I think a lot of the discussion about tubeless setups on the intertoobs glosses over this difference because some don't have experience with the distinction between a Stan's rim and a Stan's conversion kit for a non-Stan's rim.

    Maybe I'm making a mountain out of a molehill on this? I've never burped air on my MTB with Crest rims in the mid/low 20s PSI. I want to attribute some of this difference to the more robust connection between the tire and rim that is made with the Stan's rim.

  11. #11
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    Quote Originally Posted by jared_j View Post
    Sure, I have Crests for my MTB and run them like that as well.

    There is, however, a fundamental difference in the structure of a Stan's rim and how it holds the tire/air compared with doing a Stan's conversion on some other rim.

    With the Stan's rim, you air the tire up, hear 'popping' sounds, and the bead locks to the rim (irrespective of PSI - drain it to zero and the bead is still locked on). It requires some force to dislodge it.

    From my experience, the same sort of connection between the tire and the rim does not occur when using a conversion kit with some arbitrary non-Stan's branded rim.

    I think a lot of the discussion about tubeless setups on the intertoobs glosses over this difference because some don't have experience with the distinction between a Stan's rim and a Stan's conversion kit for a non-Stan's rim.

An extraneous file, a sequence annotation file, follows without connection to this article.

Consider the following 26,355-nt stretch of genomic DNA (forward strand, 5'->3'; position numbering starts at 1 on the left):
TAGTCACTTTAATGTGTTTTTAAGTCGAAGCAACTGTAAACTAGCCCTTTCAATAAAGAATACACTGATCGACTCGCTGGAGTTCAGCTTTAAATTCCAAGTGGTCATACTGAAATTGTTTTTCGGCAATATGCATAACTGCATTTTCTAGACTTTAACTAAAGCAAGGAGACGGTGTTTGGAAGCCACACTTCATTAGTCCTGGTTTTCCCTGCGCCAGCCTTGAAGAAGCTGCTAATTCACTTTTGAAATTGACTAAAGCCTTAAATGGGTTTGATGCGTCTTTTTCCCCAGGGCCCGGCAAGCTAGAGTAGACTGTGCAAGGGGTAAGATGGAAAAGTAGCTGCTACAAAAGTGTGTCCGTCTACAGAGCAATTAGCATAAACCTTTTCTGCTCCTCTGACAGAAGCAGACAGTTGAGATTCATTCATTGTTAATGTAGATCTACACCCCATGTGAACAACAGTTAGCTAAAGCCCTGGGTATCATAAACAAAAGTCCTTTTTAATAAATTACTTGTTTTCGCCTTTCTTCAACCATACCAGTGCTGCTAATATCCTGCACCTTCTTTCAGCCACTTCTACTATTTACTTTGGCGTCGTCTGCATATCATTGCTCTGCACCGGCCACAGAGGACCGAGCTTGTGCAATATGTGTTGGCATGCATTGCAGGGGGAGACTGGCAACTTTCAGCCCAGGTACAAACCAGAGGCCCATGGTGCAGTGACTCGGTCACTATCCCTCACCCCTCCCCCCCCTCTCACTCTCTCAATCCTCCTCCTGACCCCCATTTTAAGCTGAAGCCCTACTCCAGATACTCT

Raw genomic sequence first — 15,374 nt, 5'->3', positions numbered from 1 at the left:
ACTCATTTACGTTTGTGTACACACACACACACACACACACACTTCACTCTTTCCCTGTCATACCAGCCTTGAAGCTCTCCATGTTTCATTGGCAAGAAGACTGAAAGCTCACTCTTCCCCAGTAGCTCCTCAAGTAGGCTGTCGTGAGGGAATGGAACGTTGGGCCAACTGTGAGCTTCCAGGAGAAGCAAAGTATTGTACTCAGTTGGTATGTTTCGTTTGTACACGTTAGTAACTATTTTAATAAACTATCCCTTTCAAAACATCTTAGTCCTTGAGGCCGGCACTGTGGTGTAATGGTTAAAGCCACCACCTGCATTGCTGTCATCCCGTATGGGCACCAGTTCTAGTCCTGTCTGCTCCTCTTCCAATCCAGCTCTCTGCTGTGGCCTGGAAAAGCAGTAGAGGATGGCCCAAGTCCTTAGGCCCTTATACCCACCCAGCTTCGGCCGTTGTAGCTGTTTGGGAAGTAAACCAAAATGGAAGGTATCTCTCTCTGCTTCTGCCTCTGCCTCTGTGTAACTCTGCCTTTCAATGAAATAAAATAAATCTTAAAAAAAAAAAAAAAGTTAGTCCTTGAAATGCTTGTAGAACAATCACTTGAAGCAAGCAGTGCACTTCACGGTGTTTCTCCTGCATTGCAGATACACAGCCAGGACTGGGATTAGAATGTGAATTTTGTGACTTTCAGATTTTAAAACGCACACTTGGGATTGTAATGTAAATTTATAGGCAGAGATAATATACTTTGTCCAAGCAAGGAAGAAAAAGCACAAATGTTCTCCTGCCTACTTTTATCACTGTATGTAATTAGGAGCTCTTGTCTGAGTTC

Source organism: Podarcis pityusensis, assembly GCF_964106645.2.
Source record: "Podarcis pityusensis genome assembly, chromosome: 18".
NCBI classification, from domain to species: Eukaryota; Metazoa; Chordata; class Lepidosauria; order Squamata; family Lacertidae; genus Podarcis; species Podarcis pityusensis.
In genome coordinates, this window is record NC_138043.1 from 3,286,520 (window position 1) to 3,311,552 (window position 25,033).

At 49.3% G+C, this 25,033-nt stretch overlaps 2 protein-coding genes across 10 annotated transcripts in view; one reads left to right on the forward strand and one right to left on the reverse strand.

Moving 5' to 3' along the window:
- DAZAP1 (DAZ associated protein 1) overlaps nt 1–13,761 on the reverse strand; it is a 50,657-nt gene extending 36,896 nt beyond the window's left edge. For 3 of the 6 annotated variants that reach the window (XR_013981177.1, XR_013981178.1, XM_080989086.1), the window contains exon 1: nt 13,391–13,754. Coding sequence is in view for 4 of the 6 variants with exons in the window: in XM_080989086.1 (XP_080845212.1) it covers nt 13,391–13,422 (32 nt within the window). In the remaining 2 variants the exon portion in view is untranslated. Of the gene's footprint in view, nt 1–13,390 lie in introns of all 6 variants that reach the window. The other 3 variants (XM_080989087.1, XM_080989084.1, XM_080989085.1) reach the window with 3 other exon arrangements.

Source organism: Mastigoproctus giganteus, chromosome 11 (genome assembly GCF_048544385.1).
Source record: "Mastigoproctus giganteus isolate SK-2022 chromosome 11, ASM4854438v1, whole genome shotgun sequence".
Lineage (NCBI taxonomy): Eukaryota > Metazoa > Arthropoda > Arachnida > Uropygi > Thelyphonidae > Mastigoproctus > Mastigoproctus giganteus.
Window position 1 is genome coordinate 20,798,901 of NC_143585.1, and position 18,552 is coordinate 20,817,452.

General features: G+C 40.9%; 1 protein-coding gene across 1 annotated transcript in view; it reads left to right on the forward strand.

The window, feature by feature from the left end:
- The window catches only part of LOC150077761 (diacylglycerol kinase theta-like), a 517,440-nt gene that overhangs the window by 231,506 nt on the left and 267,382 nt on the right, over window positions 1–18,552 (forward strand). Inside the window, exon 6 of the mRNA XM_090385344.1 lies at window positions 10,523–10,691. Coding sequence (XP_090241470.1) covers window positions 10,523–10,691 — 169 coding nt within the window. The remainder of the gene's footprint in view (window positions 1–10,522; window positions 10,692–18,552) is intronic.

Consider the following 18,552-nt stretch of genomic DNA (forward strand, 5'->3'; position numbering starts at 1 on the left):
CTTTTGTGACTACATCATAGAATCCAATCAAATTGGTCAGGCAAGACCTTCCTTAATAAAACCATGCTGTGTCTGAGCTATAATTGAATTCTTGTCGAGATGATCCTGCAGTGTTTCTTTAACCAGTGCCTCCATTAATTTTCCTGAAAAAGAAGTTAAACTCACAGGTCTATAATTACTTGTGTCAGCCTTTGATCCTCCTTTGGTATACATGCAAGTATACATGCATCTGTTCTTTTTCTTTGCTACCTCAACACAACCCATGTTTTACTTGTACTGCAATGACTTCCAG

Maybe I'm making a mountain out of a molehill on this? I've never burped air on my MTB with Crest rims in the mid/low 20s PSI. I want to attribute some of this difference to the more robust connection between the tire and rim that is made with the Stan's rim.

    Actually Stan's rims are a half measure and not nearly as good as a true UST bead seat like used on the Shimano/Hutchinson combo, of which I've still heard of plenty of burping problems but not nearly as much as Stans and standard rims.

  12. #12
    Iohannes fac totum
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    Quote Originally Posted by colinfr View Post
    Lol, sub 30??
    I won't go sub 30psi on my mountain bike with 2.2in tires!

    Only reason to go over 30 psi on a tubeless MTB is if you're a clyde. If you're over 30 psi then you're missing out.

  13. #13
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    Quote Originally Posted by OnTheRivet View Post
    Actually Stan's rims are a half measure and not nearly as good as a true UST bead seat like used on the Shimano/Hutchinson combo, of which I've still heard of plenty of burping problems but not nearly as much as Stans and standard rims.